Ultimate Effects of McCarran-Ferguson Federal Antitrust Exemption on Insurer Activity are Unclear
GAO-05-816R: Published: Jul 28, 2005. Publicly Released: Aug 3, 2005.
This letter transmits our briefing slides describing the potential effects of the federal antitrust exemption included in the McCarran-Ferguson Act (McCarran) on insurer activities. On May 26, 2005, we briefed Congressional staff on the results of our review. Specifically, we assessed existing insurance practices that might violate federal antitrust law absent the McCarran exemption and identified current state authorities related to antitrust laws applicable to insurance. In a separate GAO legal opinion, Legal Principles Defining the Scope of the Federal Antitrust Exemption for Insurance, published in March 2005, we assessed the types of insurance-related activities that courts have found to be exempt from federal antitrust provisions under the McCarran exemption.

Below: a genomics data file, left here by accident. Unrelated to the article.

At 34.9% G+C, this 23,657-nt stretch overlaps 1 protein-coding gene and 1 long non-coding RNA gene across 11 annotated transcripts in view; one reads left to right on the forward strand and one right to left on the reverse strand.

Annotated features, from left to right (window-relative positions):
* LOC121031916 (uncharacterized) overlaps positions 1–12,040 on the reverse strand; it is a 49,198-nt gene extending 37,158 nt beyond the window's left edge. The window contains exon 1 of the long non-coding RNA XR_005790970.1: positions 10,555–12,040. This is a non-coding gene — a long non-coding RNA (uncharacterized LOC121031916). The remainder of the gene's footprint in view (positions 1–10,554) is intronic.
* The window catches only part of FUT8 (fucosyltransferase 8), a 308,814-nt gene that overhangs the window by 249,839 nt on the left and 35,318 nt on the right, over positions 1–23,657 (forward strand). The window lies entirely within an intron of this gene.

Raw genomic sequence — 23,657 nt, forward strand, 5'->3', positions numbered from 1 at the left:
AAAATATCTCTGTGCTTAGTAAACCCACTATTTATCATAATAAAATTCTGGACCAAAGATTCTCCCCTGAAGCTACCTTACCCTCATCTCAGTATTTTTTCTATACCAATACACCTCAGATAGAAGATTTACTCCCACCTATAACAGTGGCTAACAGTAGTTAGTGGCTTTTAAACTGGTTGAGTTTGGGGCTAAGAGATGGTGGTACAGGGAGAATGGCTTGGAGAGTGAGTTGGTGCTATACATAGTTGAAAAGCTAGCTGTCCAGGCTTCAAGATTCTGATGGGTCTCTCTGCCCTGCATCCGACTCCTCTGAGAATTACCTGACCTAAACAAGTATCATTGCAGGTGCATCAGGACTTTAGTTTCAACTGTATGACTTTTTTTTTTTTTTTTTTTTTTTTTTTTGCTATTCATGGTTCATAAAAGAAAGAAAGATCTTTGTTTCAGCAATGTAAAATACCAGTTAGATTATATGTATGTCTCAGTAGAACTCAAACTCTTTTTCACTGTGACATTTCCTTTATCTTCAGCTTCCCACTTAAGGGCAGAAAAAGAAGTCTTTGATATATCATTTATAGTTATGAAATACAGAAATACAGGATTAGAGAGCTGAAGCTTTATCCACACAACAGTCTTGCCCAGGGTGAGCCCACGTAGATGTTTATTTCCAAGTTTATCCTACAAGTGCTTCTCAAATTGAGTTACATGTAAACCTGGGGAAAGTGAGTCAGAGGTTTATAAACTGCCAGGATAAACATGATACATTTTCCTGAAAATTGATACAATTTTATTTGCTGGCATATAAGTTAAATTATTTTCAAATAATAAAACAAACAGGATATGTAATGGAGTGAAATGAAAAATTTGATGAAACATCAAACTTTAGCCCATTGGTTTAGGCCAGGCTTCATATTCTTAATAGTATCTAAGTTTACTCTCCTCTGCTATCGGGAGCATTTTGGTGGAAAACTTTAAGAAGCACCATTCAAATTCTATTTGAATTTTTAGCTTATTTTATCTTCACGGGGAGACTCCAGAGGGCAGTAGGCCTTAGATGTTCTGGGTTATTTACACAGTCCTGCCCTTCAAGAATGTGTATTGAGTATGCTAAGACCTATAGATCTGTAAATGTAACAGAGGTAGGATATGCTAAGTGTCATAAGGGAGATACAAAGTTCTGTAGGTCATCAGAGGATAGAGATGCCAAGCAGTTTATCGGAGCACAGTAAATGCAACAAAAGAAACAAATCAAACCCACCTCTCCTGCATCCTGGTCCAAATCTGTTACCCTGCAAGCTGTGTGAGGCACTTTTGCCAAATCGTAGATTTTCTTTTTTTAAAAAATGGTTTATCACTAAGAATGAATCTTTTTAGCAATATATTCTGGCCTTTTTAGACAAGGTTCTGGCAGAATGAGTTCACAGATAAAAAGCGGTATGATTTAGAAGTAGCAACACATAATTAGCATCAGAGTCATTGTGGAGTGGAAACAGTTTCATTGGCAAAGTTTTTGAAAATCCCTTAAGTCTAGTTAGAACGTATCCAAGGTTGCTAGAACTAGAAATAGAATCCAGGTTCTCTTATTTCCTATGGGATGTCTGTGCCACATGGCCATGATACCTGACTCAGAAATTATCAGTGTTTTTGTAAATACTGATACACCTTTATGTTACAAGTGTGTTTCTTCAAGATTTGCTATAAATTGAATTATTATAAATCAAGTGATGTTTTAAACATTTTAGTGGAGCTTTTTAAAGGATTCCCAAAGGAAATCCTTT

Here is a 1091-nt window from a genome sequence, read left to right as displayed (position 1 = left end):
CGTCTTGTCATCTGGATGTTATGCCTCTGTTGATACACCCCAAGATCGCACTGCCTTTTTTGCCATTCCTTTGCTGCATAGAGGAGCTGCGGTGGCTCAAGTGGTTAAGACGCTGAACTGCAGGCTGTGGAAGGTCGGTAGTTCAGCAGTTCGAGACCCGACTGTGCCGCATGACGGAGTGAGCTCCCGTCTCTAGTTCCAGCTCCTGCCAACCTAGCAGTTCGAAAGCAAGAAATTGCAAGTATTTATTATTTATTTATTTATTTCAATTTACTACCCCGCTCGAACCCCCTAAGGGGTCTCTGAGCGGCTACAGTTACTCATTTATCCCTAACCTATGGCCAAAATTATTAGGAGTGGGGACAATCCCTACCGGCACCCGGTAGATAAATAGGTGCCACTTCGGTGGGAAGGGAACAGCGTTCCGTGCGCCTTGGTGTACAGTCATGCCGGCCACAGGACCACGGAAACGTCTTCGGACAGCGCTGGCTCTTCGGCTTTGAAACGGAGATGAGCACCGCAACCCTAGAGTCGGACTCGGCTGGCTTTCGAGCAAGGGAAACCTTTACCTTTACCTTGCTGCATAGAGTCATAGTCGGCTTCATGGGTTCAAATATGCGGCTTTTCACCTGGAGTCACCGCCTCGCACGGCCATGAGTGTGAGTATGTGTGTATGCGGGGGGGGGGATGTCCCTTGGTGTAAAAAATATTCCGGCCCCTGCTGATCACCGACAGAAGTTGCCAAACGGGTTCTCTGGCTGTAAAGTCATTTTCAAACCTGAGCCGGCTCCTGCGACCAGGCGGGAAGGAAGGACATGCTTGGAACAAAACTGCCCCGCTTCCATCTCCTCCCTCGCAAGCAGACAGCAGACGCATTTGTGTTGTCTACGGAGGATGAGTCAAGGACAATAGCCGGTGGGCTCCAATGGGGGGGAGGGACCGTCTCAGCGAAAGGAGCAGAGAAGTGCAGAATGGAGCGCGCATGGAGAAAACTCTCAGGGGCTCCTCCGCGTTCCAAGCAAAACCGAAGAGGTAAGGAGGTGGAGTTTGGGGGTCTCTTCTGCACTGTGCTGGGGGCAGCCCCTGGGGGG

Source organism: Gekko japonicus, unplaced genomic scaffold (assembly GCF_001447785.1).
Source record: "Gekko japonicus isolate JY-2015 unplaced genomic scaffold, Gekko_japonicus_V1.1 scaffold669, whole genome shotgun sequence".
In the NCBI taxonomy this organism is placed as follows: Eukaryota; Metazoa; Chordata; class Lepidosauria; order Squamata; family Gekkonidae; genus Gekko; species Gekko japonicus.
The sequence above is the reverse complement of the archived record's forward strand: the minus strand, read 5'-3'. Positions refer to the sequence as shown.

Because the courts have not considered which activities within the "business of insurance" might violate federal antitrust laws, it is difficult to determine which insurer activities would withstand antitrust scrutiny if the exemption were removed. Decisions involving antitrust law are typically based on the facts and circumstances of each case. With insurance activities, if the court decides that the McCarran exemption applies, it generally conducts no further analysis of the activities. Unsure about how courts would decide insurance cases, when eliminating or proposing to eliminate antitrust immunities, legislators at both the state and federal levels have included "safe harbors" for certain insurance activities such as the collection of historical data. Some experts have suggested that absent the McCarran exemption, activities in the property/casualty area, especially joint rate-making, might violate federal antitrust laws, citing concerns over the collective projection of insurer losses into the future. To price insurance policies, property/casualty insurers need to project loss costs--the amount insurers use to cover claims and the costs of adjusting those claims--into the future. Projecting loss costs requires large amounts of data on historical losses and actuarial expertise, and single insurers are not likely to have sufficient data or expertise in all of the insurance lines they sell. Thus, for a significant portion of rate-making, property/casualty insurers rely on rating organizations. Rating organizations standardize risk classifications and products to facilitate the gathering and aggregation of data on past losses and their costs. Then, they bring this historical data up to the present by estimating loss costs for events that have occurred but have not yet been reported. Finally, rating organizations issue "advisory prospective loss costs" by projecting loss costs into the future. They do this by trending--analyzing past data trends and using actuarial judgment about the future. According to industry representatives, regulators, and other experts, this rate-making process has certain benefits, but also raises antitrust concerns. Generally, they believe the process reduces the costs associated with pricing and regulating insurance, makes it easier for new firms to enter the insurance market, and allows consumers to better compare products. However, some experts believe that under some circumstances joint trending might constitute price fixing absent the McCarran exemption, and that standardized risk classifications and products might restrict new insurers or products from entering the market, thus limiting innovation, consumer choice, and competition. Further, according to most experts, courts are more likely to find joint trending a violation of federal antitrust laws than the joint collection of historical data. For some, the McCarran exemption raises the issue of insurance industry uniqueness--that is, whether insurance warrants a federal antitrust exemption that most other industries do not have. Some industry representatives said that insurance is different from other industries because when it is sold the insurer does not know what the cost of a policy will be. In addition, insurer insolvencies can pose significant social costs. Some state regulators told us that lack of certainty about future costs leads some insurers to underestimate their future costs and significantly underprice their policies, potentially leading to costly insolvencies. They said that joint rate-making provides more information and greater certainty to insurers. Other experts have suggested that insurance is not unique and that other industries--such as banking--face uncertainty about future costs, but do not have antitrust immunity.